For Trillium, the third-party service uses machines when they would otherwise be idle, while providing crucial funding for public care, more work for radiologists, and added job security for technologists, said Larry Roberts, a spokesman for the Ontario hospital.

Private companies and others catering to third parties say the bulk of their business comes from workers compensation, car-accident victims funded by insurers and federal police and military.

At Halifax’s Healthview Medical Imaging, which owns its own private MRI clinic, about 20% of patients have their scan paid for by others, such as workplace health plans, or actually pay out of their own pockets.

For $800, patients get a scan within three to five business days, compared to waits of up to six months in Nova Scotia’s public system, said Dr. Derrick McPhee, a radiologist who works full-time on the public side and after hours for Healthview.

Dr. McPhee argues the company actually helps medicare by taking thousands of patients out of it annually.

National Post editorial board, National Post
Monday, Oct. 11, 2010

Monday marked the start of “Family Doctor Week” in Canada. It provides an occasion to celebrate the contributions and hard work of Canada’s general practitioners, but also to take stock of the serious challenges facing these doctors and their patients across the country.

According to a report released by the Canadian Medical Association (CMA) and the College of Family Physicians of Canada (CFPC), in Dec. 2009, 4.1 million Canadians — 14% of the population — did not have a family physician. A series of focus groups conducted for the CMA by Ipsos-Reid in 2007 further revealed that some people had been unsuccessfully searching for a family physician for as long as several years.

And those Canadians with family doctors enjoy less timely access to them than citizens of other industrialized nations. According to a Commonwealth Fund survey conducted in 2007, and cited by the CMA, Canada had the lowest rate of same-day physician appointments: Only 22% of respondents, versus 30% in the United States and 41% or better in the other five countries surveyed, reported being able to see their doctor within the day. Canada also had the highest rate of respondents who waited six or more days to see their doctor, at 30%, as opposed to 20% for Germany and the United States, and lower for the other four nations surveyed.

What causes our shortage of family doctors? The perception that family medicine is not as “prestigious” as highly specialized disciplines is one problem, as is the difficulty in attracting family physicians to remote or outlying communities. But according to a 2005 report from the CFPC, the main reason is money: “[A] lack of remuneration is the leading cause of a decline in medical students choosing to take up family practice. It is also the prevailing reason why family doctors are forced to close their practices.” A 2008 report by the same organization found that family doctors earn an average of 33% less than physicians in other specialties.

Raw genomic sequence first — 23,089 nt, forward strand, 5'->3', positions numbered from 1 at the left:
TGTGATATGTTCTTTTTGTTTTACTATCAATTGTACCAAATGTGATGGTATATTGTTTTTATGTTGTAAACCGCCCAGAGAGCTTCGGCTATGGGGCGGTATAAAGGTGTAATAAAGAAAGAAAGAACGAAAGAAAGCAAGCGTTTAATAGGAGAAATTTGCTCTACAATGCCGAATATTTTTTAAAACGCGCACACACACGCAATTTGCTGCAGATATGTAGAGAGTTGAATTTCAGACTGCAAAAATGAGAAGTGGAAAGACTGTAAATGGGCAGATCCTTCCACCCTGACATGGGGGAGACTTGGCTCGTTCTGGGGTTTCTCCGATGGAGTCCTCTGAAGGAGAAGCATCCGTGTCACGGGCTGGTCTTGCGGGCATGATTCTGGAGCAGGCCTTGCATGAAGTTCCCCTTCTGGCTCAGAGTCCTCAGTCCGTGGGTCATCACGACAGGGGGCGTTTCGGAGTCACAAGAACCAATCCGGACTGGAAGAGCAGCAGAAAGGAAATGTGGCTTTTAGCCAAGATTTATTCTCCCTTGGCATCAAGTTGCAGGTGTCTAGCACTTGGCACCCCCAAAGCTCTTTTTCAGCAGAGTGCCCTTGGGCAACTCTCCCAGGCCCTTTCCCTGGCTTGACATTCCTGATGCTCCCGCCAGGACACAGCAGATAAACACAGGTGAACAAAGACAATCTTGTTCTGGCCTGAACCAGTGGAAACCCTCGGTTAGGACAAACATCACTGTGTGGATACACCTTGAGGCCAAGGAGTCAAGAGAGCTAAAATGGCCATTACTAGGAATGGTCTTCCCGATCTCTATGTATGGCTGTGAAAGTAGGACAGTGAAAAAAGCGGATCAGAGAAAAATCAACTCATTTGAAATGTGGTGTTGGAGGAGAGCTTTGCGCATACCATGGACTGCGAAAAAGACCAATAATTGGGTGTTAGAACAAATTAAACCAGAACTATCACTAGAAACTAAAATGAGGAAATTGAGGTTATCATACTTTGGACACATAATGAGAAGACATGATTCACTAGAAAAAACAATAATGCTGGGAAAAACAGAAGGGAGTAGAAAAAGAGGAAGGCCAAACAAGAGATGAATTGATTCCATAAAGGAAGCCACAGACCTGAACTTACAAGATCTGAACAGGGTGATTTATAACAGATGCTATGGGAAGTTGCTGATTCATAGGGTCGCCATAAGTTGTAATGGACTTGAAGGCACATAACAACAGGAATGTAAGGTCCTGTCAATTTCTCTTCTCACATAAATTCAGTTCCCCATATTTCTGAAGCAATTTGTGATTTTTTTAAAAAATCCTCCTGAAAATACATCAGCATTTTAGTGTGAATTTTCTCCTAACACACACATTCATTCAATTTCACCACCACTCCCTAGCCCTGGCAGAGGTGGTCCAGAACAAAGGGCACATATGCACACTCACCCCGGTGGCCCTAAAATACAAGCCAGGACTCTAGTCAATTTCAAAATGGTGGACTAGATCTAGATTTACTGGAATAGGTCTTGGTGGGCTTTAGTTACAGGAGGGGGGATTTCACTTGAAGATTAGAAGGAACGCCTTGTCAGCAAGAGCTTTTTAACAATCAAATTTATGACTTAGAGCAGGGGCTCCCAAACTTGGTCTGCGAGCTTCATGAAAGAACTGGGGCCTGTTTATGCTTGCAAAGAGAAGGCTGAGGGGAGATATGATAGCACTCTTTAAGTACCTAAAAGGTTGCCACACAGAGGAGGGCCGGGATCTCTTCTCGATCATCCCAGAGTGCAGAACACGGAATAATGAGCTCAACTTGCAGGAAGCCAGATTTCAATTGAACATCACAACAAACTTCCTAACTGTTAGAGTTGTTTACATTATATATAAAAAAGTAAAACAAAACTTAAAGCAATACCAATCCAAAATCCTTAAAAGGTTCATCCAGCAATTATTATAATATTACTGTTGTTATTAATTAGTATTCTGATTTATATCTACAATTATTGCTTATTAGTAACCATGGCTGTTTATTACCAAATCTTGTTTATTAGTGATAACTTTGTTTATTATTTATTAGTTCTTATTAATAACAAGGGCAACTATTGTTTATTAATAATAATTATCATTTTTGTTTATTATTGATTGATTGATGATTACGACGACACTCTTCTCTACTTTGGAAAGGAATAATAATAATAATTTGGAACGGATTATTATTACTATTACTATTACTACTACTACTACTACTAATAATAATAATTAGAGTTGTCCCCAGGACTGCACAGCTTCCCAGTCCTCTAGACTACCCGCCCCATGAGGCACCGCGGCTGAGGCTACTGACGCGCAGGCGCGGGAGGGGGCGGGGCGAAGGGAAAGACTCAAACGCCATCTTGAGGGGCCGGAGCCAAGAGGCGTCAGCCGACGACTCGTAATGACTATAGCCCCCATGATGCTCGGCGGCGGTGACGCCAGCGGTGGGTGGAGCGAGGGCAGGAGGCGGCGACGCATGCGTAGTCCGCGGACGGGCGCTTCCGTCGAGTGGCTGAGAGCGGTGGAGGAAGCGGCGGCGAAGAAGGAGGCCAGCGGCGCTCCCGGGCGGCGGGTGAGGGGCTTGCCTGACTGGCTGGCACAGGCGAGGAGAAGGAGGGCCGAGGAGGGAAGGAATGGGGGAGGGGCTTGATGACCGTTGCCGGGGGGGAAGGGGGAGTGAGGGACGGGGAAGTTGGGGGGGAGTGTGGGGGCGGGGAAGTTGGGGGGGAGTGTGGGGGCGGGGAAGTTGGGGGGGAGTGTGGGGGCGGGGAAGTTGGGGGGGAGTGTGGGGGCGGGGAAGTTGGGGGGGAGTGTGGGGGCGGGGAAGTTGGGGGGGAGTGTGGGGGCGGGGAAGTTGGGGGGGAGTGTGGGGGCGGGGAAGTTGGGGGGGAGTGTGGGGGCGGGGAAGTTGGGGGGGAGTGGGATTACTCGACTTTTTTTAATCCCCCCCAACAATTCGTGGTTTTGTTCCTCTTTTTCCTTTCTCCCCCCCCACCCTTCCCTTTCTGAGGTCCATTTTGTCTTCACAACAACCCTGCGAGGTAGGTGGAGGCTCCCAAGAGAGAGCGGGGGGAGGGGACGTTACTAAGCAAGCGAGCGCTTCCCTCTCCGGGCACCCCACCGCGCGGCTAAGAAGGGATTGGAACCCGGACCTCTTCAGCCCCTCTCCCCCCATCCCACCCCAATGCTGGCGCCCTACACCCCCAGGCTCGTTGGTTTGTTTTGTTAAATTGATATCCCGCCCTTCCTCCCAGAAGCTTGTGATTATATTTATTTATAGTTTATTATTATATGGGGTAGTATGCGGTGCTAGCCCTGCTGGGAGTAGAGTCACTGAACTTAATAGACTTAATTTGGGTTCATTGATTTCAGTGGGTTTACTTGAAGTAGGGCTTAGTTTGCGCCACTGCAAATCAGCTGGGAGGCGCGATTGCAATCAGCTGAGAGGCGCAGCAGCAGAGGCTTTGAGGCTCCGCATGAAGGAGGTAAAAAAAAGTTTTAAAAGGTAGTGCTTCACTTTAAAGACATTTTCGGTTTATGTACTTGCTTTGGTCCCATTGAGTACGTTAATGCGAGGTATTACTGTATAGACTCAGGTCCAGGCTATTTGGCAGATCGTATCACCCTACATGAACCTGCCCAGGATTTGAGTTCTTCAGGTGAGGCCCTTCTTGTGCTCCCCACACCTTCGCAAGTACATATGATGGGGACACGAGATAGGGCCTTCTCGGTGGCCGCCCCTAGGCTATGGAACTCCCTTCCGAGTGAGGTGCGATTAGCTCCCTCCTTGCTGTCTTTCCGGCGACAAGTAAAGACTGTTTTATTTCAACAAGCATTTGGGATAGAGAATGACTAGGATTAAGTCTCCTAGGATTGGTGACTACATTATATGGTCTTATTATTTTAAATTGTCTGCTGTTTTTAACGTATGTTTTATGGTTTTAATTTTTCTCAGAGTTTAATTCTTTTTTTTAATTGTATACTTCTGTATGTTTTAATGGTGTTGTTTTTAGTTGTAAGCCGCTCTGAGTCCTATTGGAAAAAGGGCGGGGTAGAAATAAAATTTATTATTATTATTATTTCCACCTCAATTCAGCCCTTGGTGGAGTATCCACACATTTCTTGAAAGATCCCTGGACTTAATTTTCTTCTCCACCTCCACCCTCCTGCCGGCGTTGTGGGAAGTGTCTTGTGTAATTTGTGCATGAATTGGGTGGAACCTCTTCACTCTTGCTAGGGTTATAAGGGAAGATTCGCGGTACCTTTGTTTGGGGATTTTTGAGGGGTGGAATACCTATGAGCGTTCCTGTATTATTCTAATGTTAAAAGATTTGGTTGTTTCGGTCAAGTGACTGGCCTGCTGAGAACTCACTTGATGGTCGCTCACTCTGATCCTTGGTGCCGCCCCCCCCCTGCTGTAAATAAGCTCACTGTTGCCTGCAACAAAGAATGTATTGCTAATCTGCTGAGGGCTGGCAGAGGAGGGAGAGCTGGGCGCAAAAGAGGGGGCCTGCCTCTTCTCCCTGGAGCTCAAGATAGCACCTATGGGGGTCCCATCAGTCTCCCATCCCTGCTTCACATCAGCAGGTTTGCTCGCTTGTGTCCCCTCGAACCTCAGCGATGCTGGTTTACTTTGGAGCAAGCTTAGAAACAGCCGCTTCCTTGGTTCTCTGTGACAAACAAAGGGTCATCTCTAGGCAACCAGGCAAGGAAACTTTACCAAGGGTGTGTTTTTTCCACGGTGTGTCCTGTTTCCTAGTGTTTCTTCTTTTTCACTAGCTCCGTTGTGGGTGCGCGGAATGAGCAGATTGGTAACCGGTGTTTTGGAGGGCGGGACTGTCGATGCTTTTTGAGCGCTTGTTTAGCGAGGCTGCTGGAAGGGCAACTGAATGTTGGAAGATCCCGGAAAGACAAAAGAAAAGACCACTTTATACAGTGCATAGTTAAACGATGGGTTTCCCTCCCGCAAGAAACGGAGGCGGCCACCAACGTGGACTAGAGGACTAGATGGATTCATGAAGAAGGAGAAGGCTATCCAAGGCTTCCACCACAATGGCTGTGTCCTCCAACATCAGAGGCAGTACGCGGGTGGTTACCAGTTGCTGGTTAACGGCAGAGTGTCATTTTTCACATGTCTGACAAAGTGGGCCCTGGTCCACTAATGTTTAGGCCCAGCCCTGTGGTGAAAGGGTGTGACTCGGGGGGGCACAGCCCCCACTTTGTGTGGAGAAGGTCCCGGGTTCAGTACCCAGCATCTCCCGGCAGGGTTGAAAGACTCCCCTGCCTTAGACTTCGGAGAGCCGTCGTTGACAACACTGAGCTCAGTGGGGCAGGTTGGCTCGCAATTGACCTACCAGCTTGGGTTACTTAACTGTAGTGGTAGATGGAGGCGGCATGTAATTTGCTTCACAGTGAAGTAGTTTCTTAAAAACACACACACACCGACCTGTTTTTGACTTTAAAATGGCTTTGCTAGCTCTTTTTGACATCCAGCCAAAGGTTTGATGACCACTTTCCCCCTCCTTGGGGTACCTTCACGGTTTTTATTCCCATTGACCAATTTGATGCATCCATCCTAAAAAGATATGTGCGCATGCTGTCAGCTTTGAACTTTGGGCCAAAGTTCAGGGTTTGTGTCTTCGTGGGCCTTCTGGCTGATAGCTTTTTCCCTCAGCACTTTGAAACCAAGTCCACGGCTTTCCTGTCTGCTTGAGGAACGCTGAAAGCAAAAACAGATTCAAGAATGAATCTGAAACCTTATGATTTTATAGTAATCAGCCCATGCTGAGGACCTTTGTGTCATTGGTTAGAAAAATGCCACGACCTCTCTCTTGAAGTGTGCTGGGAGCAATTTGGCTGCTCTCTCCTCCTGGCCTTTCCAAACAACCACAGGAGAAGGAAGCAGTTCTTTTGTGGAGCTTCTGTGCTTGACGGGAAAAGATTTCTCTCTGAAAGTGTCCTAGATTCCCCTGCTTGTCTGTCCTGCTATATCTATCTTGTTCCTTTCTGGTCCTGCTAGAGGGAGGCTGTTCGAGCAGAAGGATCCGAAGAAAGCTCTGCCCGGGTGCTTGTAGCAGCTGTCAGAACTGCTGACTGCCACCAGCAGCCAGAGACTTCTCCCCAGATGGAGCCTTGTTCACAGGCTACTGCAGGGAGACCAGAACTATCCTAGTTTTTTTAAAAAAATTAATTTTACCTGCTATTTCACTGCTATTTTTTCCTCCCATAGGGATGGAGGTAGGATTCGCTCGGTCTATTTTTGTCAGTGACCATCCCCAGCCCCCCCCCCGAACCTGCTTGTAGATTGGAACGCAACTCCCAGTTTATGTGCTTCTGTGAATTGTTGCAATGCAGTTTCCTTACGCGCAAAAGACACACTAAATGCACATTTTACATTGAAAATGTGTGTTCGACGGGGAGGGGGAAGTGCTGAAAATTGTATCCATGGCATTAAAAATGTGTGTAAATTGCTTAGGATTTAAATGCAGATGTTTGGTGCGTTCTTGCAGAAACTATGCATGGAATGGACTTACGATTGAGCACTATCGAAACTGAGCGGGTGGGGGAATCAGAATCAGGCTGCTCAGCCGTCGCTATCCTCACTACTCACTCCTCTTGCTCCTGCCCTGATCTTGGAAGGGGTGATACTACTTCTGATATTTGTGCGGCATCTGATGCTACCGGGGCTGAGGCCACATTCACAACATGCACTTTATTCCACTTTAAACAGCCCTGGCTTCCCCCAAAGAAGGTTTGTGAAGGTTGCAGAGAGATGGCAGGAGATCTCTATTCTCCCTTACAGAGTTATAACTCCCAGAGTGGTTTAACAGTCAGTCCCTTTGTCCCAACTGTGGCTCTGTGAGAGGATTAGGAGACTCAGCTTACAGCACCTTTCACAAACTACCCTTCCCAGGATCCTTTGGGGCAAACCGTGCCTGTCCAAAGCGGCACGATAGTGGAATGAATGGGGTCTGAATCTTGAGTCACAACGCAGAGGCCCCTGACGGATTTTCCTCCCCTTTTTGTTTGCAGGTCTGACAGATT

Yet when searching for a solution to the shortage, discussion more often centres on increasing the supply of doctors, instead of their remuneration. Some observers claim Canada should attract and accredit more foreign doctors. But two recent studies found that between 2001 and 2008, only half of international medical graduates (IMG) passed their accreditation in Canada, versus over 93% of Canadians.

Other critics would like to increase the number of medical students in Canada. But if these students continue to prefer specialization over general medicine, this will not improve the situation.

If the paycheque is the problem, the answer is not to increase the supply of family physicians, but to increase the reward they receive. In a state-run, monopoly-payer system, this would mean having government pay higher fees for service. But public health budgets are stretched to the limit — and they already fail to deliver enough bang for the taxpayer’s buck.

According to Nadeem Esmail, former director of health policy at the Fraser Institute, Canadians currently underwrite the developed world’s second most expensive universal public health system. In an article published in 2009, he notes, “Only Iceland spent more on universal access health insurance system than Canada as a share of GDP, while Switzerland spent as much as Canada… Twenty-five developed nations who maintain universal health insurance programs spent less than we did; as much as 38% less as a percentage of GDP in the case of Japan.”

Instead of fighting market forces, through a rationed, monopoly-payer system, Canada should allow family doctors to practise both public and private medicine. This would allow them to diversify the sources of their revenues, and exert better control over their working hours and the quality of care they deliver.

A trend to private family medicine is happening already in parts of the country. Leading the charge is Quebec, where between 2007 and 2009, the number of private family doctors nearly doubled, from 61 to 113. An estimated 20-25 physicians leave the public system each year. According to the Quebec Family Doctors Federation, as of 2009, Quebec had a shortage of 800 general practitioners (there were 8,000 in practice that year). Doctors cite the desire for higher pay and lower stress as their chief motivations for going private.

Some provinces, such as Ontario, expressly forbid physicians from setting up general practices which bill patients instead of the medicare system. The fear is that “going private” will further diminish the number of doctors available to treat patients “for free.” But the reality is that such edicts only encourage physicians to vote with their feet, and move to jurisdictions which allow them choice in how they earn their living, and their patients choice in how to pay for medical services.

The answer is not more public money, but a more efficient allocation of resources from both the public and private sector that will increase compensation for family doctors, allow them to achieve greater work-life balance and thereby make the practise of family medicine more attractive. Now that would be something for “Family Doctor Week” to celebrate.